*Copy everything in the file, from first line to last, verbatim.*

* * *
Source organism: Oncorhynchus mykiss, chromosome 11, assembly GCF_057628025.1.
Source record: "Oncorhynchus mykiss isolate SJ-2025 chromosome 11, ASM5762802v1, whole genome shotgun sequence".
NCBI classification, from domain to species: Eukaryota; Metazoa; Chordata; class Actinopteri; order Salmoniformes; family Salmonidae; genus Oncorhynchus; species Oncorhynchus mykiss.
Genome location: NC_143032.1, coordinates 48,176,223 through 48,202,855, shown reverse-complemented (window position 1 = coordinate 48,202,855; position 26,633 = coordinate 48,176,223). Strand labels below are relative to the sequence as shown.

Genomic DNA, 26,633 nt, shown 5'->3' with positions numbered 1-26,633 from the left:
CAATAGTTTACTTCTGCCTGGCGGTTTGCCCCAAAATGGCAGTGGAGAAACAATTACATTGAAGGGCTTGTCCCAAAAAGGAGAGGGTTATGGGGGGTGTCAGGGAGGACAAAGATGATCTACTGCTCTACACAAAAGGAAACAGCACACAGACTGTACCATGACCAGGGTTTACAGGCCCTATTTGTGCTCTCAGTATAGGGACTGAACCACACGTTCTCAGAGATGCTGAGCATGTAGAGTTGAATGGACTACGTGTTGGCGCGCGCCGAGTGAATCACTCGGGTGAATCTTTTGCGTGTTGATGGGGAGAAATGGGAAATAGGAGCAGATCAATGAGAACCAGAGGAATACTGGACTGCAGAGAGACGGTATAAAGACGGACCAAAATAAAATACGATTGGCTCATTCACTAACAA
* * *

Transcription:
Source organism: Oncorhynchus mykiss, chromosome 11, assembly GCF_057628025.1.
Source record: "Oncorhynchus mykiss isolate SJ-2025 chromosome 11, ASM5762802v1, whole genome shotgun sequence".
NCBI classification, from domain to species: Eukaryota; Metazoa; Chordata; class Actinopteri; order Salmoniformes; family Salmonidae; genus Oncorhynchus; species Oncorhynchus mykiss.
Genome location: NC_143032.1, coordinates 48,176,223 through 48,202,855, shown reverse-complemented (window position 1 = coordinate 48,202,855; position 26,633 = coordinate 48,176,223). Strand labels below are relative to the sequence as shown.

Genomic DNA, 26,633 nt, shown 5'->3' with positions numbered 1-26,633 from the left:
CAATAGTTTACTTCTGCCTGGCGGTTTGCCCCAAAATGGCAGTGGAGAAACAATTACATTGAAGGGCTTGTCCCAAAAAGGAGAGGGTTATGGGGGGTGTCAGGGAGGACAAAGATGATCTACTGCTCTACACAAAAGGAAACAGCACACAGACTGTACCATGACCAGGGTTTACAGGCCCTATTTGTGCTCTCAGTATAGGGACTGAACCACACGTTCTCAGAGATGCTGAGCATGTAGAGTTGAATGGACTACGTGTTGGCGCGCGCCGAGTGAATCACTCGGGTGAATCTTTTGCGTGTTGATGGGGAGAAATGGGAAATAGGAGCAGATCAATGAGAACCAGAGGAATACTGGACTGCAGAGAGACGGTATAAAGACGGACCAAAATAAAATACGATTGGCTCATTCACTAACAA